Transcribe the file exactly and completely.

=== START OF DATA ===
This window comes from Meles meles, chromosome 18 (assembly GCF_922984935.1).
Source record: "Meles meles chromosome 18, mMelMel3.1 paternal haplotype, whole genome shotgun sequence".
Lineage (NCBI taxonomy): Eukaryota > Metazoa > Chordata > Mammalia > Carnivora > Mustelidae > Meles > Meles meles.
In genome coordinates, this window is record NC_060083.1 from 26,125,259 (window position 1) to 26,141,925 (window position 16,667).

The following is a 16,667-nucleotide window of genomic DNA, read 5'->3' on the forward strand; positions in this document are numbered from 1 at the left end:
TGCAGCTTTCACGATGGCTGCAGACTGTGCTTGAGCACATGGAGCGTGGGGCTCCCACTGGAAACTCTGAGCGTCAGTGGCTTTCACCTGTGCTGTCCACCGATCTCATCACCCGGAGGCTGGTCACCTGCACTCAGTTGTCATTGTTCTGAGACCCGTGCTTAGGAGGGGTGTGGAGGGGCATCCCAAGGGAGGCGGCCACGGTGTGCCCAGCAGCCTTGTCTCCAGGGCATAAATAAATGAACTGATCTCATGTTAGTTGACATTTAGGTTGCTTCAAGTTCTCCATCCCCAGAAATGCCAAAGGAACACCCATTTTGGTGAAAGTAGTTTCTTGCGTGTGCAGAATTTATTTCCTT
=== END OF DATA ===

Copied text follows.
This window comes from Meles meles, chromosome 18 (assembly GCF_922984935.1).
Source record: "Meles meles chromosome 18, mMelMel3.1 paternal haplotype, whole genome shotgun sequence".
Lineage (NCBI taxonomy): Eukaryota > Metazoa > Chordata > Mammalia > Carnivora > Mustelidae > Meles > Meles meles.
In genome coordinates, this window is record NC_060083.1 from 26,125,259 (window position 1) to 26,141,925 (window position 16,667).

The following is a 16,667-nucleotide window of genomic DNA, read 5'->3' on the forward strand; positions in this document are numbered from 1 at the left end:
TGCAGCTTTCACGATGGCTGCAGACTGTGCTTGAGCACATGGAGCGTGGGGCTCCCACTGGAAACTCTGAGCGTCAGTGGCTTTCACCTGTGCTGTCCACCGATCTCATCACCCGGAGGCTGGTCACCTGCACTCAGTTGTCATTGTTCTGAGACCCGTGCTTAGGAGGGGTGTGGAGGGGCATCCCAAGGGAGGCGGCCACGGTGTGCCCAGCAGCCTTGTCTCCAGGGCATAAATAAATGAACTGATCTCATGTTAGTTGACATTTAGGTTGCTTCAAGTTCTCCATCCCCAGAAATGCCAAAGGAACACCCATTTTGGTGAAAGTAGTTTCTTGCGTGTGCAGAATTTATTTCCTT